D.C. jail conditions: Cruel and unusual punishment?
The pandemic has ravaged the criminal legal system, and COVID-19 has only aggravated the poor conditions within jails and prisons nationwide. Between Oct. 18, 2021, and Oct. 23, 2021, the United States Marshals Service (USMS) conducted a surprise inspection of the District of Columbia Department of Corrections (DC DOC). The unannounced inspection was “prompted by recent and historical concerns raised regarding conditions at the DC DOC facilities, including those recently raised by various members of the judiciary.” Five days prior to the inspection, a federal judge held the DC DOC director and jail warden in contempt of court for failing to provide information regarding the medical treatment of a January 6 insurrection defendant. The judge also asked the Justice Department to investigate whether DC DOC was violating inmates’ civil rights.
Following the inspection, the USMS announced that they would be relocating 400 inmates to a federal prison in Pennsylvania due to the inhumane conditions within the jail. The transfers began the week of Nov. 8, 2021, and by Dec. 3, only 200 inmates had been relocated—news of which came after weeks of confusion for families and advocates. While the inspection was prompted by complaints from Jan. 6 insurrection defendants—40 of whom have alleged having their rights violated or being denied medical treatment—none of them are being transferred. All the inmates being held in pretrial custody for alleged offenses related to the Jan. 6 insurrection are located in the Correctional Treatment Facility (CTF), one of the two DC DOC housing facilities, only houses low and medium security inmates. The USMS determinedthat the conditions at CTF “were observed to be largely appropriate and consistent with federal prisoner detention standards.”
According to a memo sent to the D.C. Department of Corrections Director on Nov. 1, 2021, USMS Officials found “evidence of systemic failures,” particularly at the Central Detention Facility (CDF). Some of their specific findings included: food and water being withheld from inmates as punishment, an overpowering smell of urine and feces, days-long water shut-offs in the cells, and inmates with observable injuries and no corresponding incident reports or medical treatment. The memo also noted that DC DOC staff were observed defying COVID-19 mitigation protocols.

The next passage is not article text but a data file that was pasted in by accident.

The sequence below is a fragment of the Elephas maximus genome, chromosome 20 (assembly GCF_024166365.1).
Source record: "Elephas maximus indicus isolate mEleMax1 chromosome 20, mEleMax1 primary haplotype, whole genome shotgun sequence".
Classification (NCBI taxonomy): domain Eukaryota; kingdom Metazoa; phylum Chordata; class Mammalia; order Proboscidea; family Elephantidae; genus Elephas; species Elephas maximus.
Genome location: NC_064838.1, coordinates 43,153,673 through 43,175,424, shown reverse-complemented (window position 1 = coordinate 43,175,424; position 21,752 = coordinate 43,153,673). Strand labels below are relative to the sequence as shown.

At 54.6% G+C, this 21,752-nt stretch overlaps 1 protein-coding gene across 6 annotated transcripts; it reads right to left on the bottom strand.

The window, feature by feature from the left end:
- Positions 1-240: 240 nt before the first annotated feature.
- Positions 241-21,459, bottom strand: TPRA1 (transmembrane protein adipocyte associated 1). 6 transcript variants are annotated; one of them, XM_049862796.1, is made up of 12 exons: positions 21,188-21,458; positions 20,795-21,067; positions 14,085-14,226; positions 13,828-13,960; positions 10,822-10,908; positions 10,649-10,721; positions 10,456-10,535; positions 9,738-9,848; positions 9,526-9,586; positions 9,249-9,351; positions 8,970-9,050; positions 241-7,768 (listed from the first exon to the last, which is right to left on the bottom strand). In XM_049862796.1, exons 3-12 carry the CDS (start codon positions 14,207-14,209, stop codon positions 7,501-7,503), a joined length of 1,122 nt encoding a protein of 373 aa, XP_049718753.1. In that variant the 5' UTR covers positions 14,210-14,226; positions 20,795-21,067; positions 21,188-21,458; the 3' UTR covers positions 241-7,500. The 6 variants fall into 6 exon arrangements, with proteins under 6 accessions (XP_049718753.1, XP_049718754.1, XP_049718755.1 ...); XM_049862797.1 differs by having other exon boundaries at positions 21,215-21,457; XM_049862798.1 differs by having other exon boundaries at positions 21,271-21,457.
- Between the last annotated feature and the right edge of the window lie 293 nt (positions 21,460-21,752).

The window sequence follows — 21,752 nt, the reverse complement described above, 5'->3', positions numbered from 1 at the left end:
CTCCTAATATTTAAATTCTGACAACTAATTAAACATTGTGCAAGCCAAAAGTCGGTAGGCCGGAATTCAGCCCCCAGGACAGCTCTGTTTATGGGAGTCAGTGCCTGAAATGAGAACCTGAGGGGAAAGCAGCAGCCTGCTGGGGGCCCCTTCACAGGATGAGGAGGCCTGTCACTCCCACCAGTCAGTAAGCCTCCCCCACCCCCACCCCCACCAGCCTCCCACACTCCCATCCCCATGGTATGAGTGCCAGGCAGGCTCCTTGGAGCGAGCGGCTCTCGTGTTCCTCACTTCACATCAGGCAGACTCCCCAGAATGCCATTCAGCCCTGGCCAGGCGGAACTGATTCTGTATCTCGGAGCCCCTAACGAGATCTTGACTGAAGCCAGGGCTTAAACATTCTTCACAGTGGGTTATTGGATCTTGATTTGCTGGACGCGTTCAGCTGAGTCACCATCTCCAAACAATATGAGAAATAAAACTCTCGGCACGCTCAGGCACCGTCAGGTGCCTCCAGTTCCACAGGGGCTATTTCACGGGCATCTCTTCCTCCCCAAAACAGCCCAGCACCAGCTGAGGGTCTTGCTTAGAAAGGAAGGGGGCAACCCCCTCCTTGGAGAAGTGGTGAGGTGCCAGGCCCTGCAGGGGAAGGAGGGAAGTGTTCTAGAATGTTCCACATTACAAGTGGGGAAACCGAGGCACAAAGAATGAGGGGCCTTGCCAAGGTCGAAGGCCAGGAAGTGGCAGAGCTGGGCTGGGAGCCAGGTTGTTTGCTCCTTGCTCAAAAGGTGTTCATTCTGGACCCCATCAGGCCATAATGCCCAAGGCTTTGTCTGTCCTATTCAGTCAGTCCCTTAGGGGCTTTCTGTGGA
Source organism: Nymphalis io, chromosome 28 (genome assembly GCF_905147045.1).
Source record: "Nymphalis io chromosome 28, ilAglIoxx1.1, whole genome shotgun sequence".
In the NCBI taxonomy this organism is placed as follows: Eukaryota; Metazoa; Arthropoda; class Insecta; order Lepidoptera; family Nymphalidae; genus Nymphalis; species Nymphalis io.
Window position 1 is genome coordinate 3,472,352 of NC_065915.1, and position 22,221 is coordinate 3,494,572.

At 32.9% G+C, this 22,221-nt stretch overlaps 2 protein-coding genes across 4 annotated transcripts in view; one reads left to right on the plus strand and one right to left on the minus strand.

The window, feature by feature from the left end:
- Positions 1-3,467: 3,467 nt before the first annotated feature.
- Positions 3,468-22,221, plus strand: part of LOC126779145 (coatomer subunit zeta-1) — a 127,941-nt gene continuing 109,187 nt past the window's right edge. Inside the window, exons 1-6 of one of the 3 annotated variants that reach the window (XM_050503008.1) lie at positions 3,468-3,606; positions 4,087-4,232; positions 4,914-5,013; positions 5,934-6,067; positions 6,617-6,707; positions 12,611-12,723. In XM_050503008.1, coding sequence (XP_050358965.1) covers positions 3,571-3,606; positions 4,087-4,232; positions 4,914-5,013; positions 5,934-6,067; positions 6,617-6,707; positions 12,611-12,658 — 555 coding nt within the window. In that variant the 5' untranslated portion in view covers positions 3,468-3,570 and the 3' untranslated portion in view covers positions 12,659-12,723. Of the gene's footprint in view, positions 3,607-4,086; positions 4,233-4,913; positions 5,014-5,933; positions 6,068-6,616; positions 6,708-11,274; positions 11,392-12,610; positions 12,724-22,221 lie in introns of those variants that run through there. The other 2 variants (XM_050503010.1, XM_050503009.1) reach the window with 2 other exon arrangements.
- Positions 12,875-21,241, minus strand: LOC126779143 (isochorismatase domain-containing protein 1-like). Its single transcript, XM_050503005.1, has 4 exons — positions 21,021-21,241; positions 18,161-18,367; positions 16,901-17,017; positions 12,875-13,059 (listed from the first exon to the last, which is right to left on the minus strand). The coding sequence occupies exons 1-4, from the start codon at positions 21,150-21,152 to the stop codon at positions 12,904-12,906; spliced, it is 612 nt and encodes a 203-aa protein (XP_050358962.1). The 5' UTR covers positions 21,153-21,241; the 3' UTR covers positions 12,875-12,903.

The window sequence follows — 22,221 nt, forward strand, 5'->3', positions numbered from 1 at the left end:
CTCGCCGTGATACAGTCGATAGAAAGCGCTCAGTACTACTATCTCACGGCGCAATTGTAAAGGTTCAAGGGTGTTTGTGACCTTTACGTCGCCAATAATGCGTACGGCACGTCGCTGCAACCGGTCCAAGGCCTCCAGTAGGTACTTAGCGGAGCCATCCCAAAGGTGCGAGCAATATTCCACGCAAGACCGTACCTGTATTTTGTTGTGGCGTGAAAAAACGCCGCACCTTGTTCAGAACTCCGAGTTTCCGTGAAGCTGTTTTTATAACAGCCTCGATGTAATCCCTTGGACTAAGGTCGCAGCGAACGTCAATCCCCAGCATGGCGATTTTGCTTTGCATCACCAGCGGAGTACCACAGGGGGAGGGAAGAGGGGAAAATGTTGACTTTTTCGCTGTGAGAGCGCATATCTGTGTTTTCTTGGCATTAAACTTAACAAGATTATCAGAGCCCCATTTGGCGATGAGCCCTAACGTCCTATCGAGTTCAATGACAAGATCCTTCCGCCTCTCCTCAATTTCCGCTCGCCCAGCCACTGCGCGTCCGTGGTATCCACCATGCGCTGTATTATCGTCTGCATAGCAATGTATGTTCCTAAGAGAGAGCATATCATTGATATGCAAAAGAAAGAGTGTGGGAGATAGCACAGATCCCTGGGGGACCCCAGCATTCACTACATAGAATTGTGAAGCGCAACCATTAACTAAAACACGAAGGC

At the end of December 2021, roughly 20% of DC DOC staff were out of work because they had COVID-19. Around the same time, approximately 12% of the DC DOC inmates were isolated because they had COVID-19. While these numbers have since fallen, an estimated 60% of inmates are in quarantine due to potential exposure to COVID-19. In an effort to mitigate the spread of the virus, inmates are confined to their cells for 22 hours a day and in-person visits have been put on hold. Other mitigation efforts have been delayed due to a lack of access to booster shots and rapid tests. The Policy Director for the ACLU-DC asserted that “[t]his crisis was entirely preventable, and negligence by the Department of Corrections has jeopardized the health of hundreds of D.C. Jail residents.”
Last month, D.C. Mayor Muriel Bowser announced that Tom Faust, the former DOC Director, would be returning to take over the department. When asked why she decided to change the jail’s leadership, Bowser told reporters, “I felt right now, especially . . . given the challenges that we’ve experienced with COVID, that a change at the jail would help advance all of our relationships and the experience for people who are with us at DC Jail.” While COVID-19 exacerbates the already abysmal conditions at the DC DOC facilities, inmates’ complaints have gone largely unaddressed for years. It will likely take more than a regime change to fix the “systemic failures” at the DC Jail.